Date of Award
Early literacy, Ecological systems theory, Emergent literacy theory; Home literacy environment (HLE), Socioeconomic status (SES), Windsor, Ontario, Canada
Creative Commons License
This work is licensed under a Creative Commons Attribution 4.0 International License.
Applying Bronfenbrenner’s Ecological Systems theory (1979), this study sought to understand environmental risk-factors and the interactions between them that construct emergent literacy development, as well as attitudes towards the literacy learning of low-SES children from disadvantaged neighbourhoods in Windsor, Ontario. Data collection for this qualitative study was conducted in the form of semi-structured interviews, organized and coded according to common themes and concepts for further analysis and interpretation. The perspectives of Early Childhood Educators (ECE) were sought to understand the challenges faced by children from low-SES families in gaining early literacy skills, due to environmental factors, and what implications this has for future success. Participants suggested that factors associated with home, school, childcare, and neighbourhood environments have the capacity to support or hinder the literacy development of low-SES children; furthermore, that when these environments operate in cohesion, they may have the potential to compensate for lacks in individual environments. The results of this study highlight reoccurring themes, such as the need for ongoing and sustainable partnerships between schools, childcare centres, and social services, as well as asset- based approaches to literacy learning.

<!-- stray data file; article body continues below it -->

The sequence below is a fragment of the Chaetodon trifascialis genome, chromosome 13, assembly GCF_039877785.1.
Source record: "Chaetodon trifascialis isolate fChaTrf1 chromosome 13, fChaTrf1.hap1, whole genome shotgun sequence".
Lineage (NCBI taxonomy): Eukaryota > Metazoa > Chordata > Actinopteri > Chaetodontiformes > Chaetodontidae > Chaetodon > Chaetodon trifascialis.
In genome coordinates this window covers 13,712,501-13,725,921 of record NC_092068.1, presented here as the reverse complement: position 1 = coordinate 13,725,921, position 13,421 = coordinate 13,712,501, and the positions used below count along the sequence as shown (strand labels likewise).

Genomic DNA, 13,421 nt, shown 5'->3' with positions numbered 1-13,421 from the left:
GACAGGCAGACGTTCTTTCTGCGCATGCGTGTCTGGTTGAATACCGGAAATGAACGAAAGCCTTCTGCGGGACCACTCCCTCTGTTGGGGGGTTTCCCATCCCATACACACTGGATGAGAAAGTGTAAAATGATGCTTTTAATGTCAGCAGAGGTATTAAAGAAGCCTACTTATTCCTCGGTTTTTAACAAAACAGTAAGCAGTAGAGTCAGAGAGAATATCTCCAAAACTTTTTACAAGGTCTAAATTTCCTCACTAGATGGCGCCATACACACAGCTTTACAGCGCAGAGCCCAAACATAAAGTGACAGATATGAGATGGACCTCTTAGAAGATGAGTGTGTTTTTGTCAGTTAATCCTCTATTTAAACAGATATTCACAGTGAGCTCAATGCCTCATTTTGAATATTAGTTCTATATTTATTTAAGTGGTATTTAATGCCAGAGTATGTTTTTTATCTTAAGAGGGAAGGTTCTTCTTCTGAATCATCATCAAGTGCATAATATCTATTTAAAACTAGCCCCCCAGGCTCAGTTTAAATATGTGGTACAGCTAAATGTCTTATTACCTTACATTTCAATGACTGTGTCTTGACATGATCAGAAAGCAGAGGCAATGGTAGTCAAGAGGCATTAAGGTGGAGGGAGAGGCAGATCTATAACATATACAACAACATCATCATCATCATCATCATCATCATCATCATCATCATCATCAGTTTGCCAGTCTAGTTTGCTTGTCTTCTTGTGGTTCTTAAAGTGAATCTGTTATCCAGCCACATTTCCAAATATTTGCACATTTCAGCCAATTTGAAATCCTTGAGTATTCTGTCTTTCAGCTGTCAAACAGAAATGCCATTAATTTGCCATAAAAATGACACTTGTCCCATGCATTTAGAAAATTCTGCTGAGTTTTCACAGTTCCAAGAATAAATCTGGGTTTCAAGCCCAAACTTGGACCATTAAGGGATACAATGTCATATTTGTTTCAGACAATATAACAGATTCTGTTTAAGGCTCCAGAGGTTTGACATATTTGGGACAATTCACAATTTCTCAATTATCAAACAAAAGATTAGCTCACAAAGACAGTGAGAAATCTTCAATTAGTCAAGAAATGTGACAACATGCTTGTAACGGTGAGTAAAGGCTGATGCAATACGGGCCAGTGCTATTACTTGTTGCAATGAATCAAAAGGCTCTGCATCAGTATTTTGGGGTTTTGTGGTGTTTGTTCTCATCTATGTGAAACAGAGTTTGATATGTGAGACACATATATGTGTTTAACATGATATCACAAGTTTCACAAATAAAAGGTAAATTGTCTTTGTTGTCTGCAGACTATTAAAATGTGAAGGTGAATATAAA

Berlasty, Becky, "Examining Environmental Risk Factors and Opportunities for Intervention in the Emergent Literacy Development of Low-SES Students in Windsor, Ontario" (2021). Electronic Theses and Dissertations. 8836.